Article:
Evaluating a Company's Future Prospects (Part II)

Includes: GSK, JNJ, KO, LUV, MMM, PG
by: Brian Gaudet

In my last article, I wrote about the importance of assessing a company’s competitive position, with a strong competitive position giving us more confidence that a company’s demonstrated earnings power will persist into the future. In this article I am going to describe how I quantify a company’s demonstrated competitive advantage through an analysis of the company’s operating history.

When evaluating a company’s operating history, I assume that a sustainable competitive advantage will allow a company to consistently:

  • Achieve above average returns on the capital employed in running the business,
  • Retain a large portion of the value created for customers as profits,
  • And – if the company’s market is growing - provide the opportunity to re-invest earnings at high rates of return.

Although profit margin and return on assets can vary widely by industry, I prefer to focus on the absolute (rather than relative) value of these metrics. My reasoning is that I would much rather own a company with average profitability in an extremely profitable industry – such as Glaxo Smith Kline (NYSE:GSK) in the pharmaceutical industry - than a company with above average profitability in a largely unprofitable industry – such as Southwest Airlines (NYSE:LUV) in the airline industry. My rationale for this is that the strength and sustainability of a company’s competitive advantage is intricately linked to the profitability and stability of the company’s industry.

Time in Industry:

When evaluating a company’s track record, I prefer to have at least ten years of data over which the company has operated in the same industry, and if the industry is cyclic, I would like enough years of data to capture a full industry cycle. This usually means evaluating a company’s operating history over the same period used to calculate the company’s demonstrated earnings power. Most often, ten years of history is sufficient, except in the case of some companies whose profits largely depend on the price of some commodity like oil or steel, or when the last ten years have witnessed abnormally stable economic growth.

Operating Profit Margin:

I calculate a company’s operating profit margin as the ten-year average of the ratio of operating profit (adjusted for non-recurring items) to revenue. I assess profitability using operating margin rather than profit margin because operating margin is a better metric of competitive advantage; this is because profit margin is distorted by differences in tax rate and interest expense that while important, do not relate directly to competitive advantage. The operating profit margin indicates the proportion of the value created for a company’s buyers (measured by revenue) that is captured by the company – as opposed to being competed away - and is therefore a useful measure of the extent of a company’s competitive advantage.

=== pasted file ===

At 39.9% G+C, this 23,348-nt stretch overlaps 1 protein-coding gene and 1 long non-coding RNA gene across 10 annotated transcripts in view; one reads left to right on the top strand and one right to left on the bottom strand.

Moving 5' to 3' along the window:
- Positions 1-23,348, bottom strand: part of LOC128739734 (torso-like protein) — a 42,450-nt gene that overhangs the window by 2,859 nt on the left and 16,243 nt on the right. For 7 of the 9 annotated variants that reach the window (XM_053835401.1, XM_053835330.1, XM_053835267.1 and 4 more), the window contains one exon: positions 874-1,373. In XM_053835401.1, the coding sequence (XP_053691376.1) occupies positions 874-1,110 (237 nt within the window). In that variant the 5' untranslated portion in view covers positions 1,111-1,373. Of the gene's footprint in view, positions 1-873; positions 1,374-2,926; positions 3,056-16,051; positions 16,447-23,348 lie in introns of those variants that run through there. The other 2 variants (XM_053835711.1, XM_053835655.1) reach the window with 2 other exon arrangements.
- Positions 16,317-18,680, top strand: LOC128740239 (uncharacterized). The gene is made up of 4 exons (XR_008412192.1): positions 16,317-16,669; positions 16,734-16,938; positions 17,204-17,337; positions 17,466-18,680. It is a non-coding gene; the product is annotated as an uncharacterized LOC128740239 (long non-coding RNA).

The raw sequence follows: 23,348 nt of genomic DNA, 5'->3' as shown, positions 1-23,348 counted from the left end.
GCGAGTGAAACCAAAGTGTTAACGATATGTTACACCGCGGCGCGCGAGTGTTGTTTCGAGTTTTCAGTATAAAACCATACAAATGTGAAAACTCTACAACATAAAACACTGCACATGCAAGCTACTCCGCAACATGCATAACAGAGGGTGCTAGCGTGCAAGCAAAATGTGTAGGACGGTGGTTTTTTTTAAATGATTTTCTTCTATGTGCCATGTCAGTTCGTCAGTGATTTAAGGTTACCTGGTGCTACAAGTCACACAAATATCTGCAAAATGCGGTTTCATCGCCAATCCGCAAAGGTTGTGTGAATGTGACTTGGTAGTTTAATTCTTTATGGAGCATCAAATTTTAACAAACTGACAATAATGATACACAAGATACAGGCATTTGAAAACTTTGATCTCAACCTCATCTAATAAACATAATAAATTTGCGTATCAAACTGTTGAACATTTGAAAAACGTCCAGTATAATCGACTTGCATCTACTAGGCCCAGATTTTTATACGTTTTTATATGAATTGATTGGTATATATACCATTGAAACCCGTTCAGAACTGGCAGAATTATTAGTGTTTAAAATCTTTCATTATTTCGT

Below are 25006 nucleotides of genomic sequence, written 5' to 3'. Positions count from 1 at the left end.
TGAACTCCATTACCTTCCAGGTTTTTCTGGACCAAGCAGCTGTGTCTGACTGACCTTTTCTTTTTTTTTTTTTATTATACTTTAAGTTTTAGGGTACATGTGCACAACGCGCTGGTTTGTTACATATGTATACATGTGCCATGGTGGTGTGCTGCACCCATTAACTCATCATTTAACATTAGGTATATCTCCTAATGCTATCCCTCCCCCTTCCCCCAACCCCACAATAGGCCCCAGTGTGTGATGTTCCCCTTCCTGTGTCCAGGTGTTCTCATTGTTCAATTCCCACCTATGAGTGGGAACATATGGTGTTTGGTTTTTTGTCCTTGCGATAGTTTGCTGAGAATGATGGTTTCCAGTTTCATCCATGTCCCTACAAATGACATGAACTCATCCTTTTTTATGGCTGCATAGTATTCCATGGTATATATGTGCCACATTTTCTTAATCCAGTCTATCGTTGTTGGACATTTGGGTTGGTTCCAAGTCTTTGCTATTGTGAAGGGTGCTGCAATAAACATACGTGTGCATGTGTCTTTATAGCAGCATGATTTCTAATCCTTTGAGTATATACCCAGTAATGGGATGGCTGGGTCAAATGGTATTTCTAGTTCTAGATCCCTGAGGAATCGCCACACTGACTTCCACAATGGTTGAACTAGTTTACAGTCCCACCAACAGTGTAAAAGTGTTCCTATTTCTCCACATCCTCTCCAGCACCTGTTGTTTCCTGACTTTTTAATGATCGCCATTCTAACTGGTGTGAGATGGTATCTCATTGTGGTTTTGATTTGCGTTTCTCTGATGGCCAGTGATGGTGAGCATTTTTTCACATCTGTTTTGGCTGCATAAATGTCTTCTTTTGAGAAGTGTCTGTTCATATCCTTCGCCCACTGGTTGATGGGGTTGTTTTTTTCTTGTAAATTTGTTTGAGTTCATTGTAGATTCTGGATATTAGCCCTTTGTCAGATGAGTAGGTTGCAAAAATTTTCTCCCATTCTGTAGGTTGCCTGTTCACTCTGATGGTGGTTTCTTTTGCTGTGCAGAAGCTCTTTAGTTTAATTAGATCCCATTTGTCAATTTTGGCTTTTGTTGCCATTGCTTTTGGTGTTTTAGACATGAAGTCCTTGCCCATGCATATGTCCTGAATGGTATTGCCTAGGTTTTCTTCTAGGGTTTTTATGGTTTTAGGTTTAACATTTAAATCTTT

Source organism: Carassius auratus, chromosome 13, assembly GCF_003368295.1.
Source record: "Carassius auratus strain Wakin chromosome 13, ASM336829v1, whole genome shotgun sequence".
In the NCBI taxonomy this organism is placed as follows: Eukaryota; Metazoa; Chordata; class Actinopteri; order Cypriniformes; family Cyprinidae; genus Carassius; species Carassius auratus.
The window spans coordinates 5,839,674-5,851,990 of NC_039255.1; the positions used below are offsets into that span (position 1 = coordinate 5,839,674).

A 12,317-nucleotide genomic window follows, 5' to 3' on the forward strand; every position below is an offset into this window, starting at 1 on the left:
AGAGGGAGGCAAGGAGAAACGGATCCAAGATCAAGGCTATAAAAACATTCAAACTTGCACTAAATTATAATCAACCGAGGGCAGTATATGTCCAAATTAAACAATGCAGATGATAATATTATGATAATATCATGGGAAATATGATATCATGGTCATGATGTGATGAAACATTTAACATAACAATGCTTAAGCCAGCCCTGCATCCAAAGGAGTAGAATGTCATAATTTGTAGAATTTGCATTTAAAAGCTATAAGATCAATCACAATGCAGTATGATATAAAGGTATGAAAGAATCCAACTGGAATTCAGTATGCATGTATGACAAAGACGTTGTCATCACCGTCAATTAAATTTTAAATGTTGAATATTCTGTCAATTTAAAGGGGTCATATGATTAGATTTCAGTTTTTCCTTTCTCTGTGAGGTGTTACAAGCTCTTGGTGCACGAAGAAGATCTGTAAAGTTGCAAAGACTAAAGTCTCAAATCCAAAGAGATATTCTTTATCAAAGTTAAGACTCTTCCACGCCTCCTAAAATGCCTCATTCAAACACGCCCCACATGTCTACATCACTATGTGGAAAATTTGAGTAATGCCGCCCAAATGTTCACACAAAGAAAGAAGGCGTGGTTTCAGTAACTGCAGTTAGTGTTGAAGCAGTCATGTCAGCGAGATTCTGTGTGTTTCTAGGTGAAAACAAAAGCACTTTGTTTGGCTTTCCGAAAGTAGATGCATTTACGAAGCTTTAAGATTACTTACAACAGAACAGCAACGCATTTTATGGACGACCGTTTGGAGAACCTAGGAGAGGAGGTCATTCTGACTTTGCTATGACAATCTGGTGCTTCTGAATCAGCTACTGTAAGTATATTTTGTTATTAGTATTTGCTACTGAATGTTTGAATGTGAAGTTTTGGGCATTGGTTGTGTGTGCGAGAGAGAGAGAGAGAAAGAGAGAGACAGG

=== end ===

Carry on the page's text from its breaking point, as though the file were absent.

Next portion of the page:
Sometimes operating margin can be distorted in industries where a company makes its profits by taking on credit risk (banks) or event risk (insurance). In this case, operating margins may be very high over long time periods (sometimes decades), until some event occurs (usually an economic downturn or natural disaster) where losses wipe out many years (or even decades) of earnings. Prior to an economic downturn, such a company’s operating margin might seem to be evidence of a competitive advantage, but when a recession hits, most of the profits end up being illusory. The banking industry is a good example of this; in the 1980’s a banking crisis wiped out many years of cumulative earnings, and a similar situation occurred in 2008, where incidentally the bond insurance industry also imploded. These types of business models are aptly described as “picking up nickels in front of steam rollers”; the profits may look impressive for a while, but if you stumble, it’s all over. Fortunately these business models can be easily spotted, as they are often characterized by a relatively low return on assets, which brings us to our next metric.

Return on Adjusted Assets:

Our second metric is a company’s return on adjusted assets, which we compute as the ten-year average ratio of operating profit (adjusted for non-recurring items) to adjusted assets. Here we adjust reported assets by subtracting net cash and cash equivalents, and subtracting goodwill and any intangible asset with an indefinite life (such as trademarks). We subtract cash net of debt from assets because we want to determine the rate of return on productive assets, and do not want to penalize a company that decides a cash buffer is prudent. The reason we subtract goodwill and trademarks is that they are not part of the capital employed in running the business, but rather they allow the company to earn a higher return on this capital, as well as on additional tangible assets purchased for expansion. This makes our definition of a company’s adjusted assets roughly equal to the capital employed in running the business.

It is fairly intuitive that return on adjusted assets is a good metric for determining company quality. Imagine two different businesses, each with $100,000 in productive assets. One generates $30,000 in operating income each year, and the other generates only $10,000 in operating income each year. If both were available at the same price, which one would you rather own? If there is any opportunity at all to expand production by using retained earnings to expand the business’s asset base, it is pretty clear that the company with a 30% return on assets will grow operating income faster than the company with the 10% return on assets – a dollar of retained earnings will produce $0.30 of additional operating income in the first case as opposed to $0.10 of additional operating income in the second case.